At Battell Denture Clinic we customize your smile to suit you and appear natural in your mouth. You will smile more when you have dentures that you are confident with. Call (905) 389-2217 to book an appointment to start your new dentures today!

How will dentures affect how I eat?

At first dentures can feel like you have a lot in your mouth. This will change as you become accustomed to your new dentures. Patience is key when getting used to your new teeth. Biting and chewing will be slightly different with new dentures even if you have been a denture wearer for a long time. We recommend soft foods chewed slowly in small bites for the first few days of having your dentures. Gradually introduce harder textured foods as you become more accustomed to your denture teeth.

If you are having difficulty chewing or develop sore spots, contact Battell Denture Clinic so we can assist you.

How will dentures affect my speech?

With new dentures speech may be initially affected. This is typical as your mouth gets used to the new ‘feeling’ in your mouth. Tongue, lips and cheeks will adapt to this new situation, but it may take some time. We recommend talking a lot, reading aloud, and practicing mouth movements to assist you with the adaption phase. With practice the tongue, lips and cheeks will learn to relax and speech challenges will correct themselves.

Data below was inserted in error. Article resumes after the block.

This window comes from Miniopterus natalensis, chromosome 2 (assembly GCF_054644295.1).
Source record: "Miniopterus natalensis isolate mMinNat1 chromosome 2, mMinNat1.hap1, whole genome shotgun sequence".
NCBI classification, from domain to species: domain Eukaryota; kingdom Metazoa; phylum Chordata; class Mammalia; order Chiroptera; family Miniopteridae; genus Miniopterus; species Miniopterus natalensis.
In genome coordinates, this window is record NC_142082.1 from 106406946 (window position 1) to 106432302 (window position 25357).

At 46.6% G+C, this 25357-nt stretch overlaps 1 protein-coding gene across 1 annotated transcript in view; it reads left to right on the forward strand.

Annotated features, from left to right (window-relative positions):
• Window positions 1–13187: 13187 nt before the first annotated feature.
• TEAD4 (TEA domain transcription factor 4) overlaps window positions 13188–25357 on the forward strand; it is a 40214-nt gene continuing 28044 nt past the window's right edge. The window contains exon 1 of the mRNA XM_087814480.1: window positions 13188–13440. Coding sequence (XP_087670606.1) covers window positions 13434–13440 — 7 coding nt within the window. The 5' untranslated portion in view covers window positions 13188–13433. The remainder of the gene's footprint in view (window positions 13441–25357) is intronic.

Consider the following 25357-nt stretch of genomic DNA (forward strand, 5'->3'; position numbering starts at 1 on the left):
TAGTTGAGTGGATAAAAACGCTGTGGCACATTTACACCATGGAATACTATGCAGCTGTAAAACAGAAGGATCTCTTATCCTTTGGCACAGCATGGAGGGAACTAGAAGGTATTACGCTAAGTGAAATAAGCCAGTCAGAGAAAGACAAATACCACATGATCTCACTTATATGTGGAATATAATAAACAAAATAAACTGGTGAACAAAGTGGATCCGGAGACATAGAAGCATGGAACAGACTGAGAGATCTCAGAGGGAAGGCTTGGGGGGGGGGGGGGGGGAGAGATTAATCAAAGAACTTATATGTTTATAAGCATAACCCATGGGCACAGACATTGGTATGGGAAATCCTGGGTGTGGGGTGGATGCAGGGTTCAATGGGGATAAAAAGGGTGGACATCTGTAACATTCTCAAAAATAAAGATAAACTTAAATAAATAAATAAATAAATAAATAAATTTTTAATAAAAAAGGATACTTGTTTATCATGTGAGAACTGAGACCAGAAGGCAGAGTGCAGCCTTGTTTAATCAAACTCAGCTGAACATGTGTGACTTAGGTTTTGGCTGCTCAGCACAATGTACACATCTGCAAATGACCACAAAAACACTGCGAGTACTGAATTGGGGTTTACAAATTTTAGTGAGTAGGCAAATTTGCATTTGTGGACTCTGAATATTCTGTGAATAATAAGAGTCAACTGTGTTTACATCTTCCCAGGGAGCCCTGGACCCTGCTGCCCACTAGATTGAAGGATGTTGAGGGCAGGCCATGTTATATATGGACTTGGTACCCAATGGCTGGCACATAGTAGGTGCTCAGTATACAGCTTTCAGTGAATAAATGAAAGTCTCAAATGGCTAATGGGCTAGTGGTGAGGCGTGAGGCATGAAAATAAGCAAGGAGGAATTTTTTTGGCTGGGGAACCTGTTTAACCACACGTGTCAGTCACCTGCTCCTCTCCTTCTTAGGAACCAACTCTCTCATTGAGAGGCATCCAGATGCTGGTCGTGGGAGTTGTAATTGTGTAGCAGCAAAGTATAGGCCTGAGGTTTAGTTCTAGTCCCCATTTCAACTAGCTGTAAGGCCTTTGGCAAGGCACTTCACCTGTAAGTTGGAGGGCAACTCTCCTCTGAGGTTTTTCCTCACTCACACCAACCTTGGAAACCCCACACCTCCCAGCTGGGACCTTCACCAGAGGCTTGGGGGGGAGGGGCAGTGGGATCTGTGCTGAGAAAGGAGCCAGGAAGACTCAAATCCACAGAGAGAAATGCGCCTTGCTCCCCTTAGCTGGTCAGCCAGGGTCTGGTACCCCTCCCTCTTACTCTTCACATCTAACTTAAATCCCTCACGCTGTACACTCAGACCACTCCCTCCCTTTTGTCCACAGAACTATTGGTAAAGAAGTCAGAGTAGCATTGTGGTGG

Why do my new dentures feel different than my old ones?

It takes time to get used to something new, particularly in your extremely sensitive mouth. Even if you have worn dentures for years, new dentures will require some adjustment time as they settle in your mouth. Dentures sit on soft tissue, and bone and compression of these tissues can sometimes cause sore spots that require relief. Adjustment appointments following denture placement are common. New dentures often feel ‘bigger’ because the tooth surfaces have been restored and are no longer worn like your old ones. These restored surfaces will allow you to chew more effectively and will have an approved and more natural appearance.